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    A View from the Pew

    Stories from the Trenches: Preparing music for the revised Roman Missal 

    Story One

    After perusing all of the new and revised translations for the New Roman Missal (hereby known as the NRM), Lee Gotmusick decided to use the revised Mass of Revival. He really wanted to use the revised Mass of Cremation because he felt that this revised setting of a familiar mass would best serve his community. However, at the eleventh hour, Father Biretta did not agree with Lee’s choice and told him to switch the music that Lee planned to teach to the assembly on the day that Lee planned to begin the instruction implementation. Lee taught the revised Mass of Revival. Father Biretta made known his displeasure that the revised Mass of Revival did not satisfy his liturgical expectations in the same way as the ICEL chants in their purest form. To avoid warfare, Lee plans to revise the revised Mass of Revival to satisfy Father Biretta and accommodate the needs of the assembly in his parish. Headaches transpire.

    Story Two

    Organist Amelia Goodheart plays for two Sunday Masses every week. She accompanies Diane Donethisawhile who leads sung prayer at St. Joy in the Pines. They communicate when needed with Jonathan Wellintentioned, who accompanies Choir AARP that sings at the weekend vigil Mass. Amelia and her pastor Father Zucchetto select several revised mass settings that will easily accommodate the text and music changes this Advent with minimal upset to pew people. When Amelia Goodheart makes the obligatory call to Mr. Wellintentioned to inquire what music Choir AARP will sing, Mr. Wellintentioned tells Ms. Goodheart that they will sing a Holy from one revised mass setting, Form A (Christ has died) acclamation from another mass setting and an Amen from another mass setting, none of which are included in the hymnal the parish uses. When Amelia Goodheart tells Mr. Wellintentioned that Form A may no longer be used starting in Advent 2011, Mr. Wellintentioned responds, “Ooooo, really?” Amelia Goodheart then asks Mr. Wellintentioned how in the world the people will learn and sing their new music if their music cannot be found in their worship aids. Mr. Wellintentioned tells her that he never considered this issue a problem in the past; people just listen while Choir AARP sings those acclamations. When Ms. Goodheart pushes the conversation further, she discovers that Mr. Wellintentioned never considered the issue of a sung Gloria during the Christmas season.  Amelia Goodheart emails Father Zucchetto to alert him that there might be trouble in River City and asks the pastor to consider stepping in to help. Father Zucchetto tells Amelia Goodheart that he needs to pray and discern how to approach the situation. Blood pressures rise.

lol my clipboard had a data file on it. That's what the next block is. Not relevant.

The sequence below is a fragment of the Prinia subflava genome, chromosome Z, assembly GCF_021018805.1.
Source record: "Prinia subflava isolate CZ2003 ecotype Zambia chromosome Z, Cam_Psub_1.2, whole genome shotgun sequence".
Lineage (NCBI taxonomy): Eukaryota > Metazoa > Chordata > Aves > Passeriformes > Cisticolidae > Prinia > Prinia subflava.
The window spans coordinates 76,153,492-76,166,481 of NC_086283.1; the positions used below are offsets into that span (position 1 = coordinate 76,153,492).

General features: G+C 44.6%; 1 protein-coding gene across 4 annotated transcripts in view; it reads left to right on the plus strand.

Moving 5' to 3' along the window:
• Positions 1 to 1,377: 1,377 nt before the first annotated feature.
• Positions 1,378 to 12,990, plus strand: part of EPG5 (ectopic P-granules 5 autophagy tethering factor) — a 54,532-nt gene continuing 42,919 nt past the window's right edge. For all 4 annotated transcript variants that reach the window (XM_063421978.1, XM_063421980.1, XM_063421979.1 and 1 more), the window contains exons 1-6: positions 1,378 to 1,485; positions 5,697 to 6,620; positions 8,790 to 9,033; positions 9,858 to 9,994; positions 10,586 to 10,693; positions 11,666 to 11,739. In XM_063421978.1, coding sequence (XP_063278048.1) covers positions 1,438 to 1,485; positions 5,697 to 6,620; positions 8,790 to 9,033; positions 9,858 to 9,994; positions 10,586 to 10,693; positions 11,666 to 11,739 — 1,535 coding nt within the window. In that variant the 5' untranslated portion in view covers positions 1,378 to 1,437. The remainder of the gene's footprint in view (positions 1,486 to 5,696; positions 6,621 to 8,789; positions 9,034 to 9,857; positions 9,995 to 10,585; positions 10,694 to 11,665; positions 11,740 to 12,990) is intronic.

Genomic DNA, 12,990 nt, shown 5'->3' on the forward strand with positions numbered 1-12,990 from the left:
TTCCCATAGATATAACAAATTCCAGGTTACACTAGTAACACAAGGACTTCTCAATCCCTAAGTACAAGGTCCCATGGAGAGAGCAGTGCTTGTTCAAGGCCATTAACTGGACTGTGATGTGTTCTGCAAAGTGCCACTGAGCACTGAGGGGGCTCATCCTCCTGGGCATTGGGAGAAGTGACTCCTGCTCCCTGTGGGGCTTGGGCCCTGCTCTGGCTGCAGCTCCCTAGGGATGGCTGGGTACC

Story Three

    Avon Champion directs a program of 200 volunteer musicians, which includes the principle Sunday choir, a funeral ensemble choir, a youth choir, a children’s choir, an instrumental ensemble of string, brass, woodwind and percussion instrumentalists, fifteen cantors, two librarians and a partridge and a pear tree (she keeps the partridge in the tree on her desk in her office, just for fun). Avon’s people learned both new and revised mass settings at assembly sings that she held one evening per month for six months in her parish. Additionally, her pastor Father Getitright wrote briefly on the upcoming NRM changes in the bulletin throughout the same six months. He took the opportunity to do liturgical catechesis during the homily surrounding the Sunday readings. Further, Father Getitright and Avon Champion invited a speaker to present a two hour workshop in the parish to deepen reflection on the liturgy and the new language changes in the NRM. Emails went out to the entire parish listserve about the changes and invited questions and comments from people regarding the changes. Avon Champion and Father Getitright held weekly coffee inquiry sessions every Sunday for two months after the Saturday night vigil mass and one Sunday morning mass. Gratitude ensued.

    The names of the people in the stories have been changed to protect the innocent. However, the stories are all true. Do you have a story to tell about the liturgical procession toward Advent 2011? Write in. Anonymously, of course.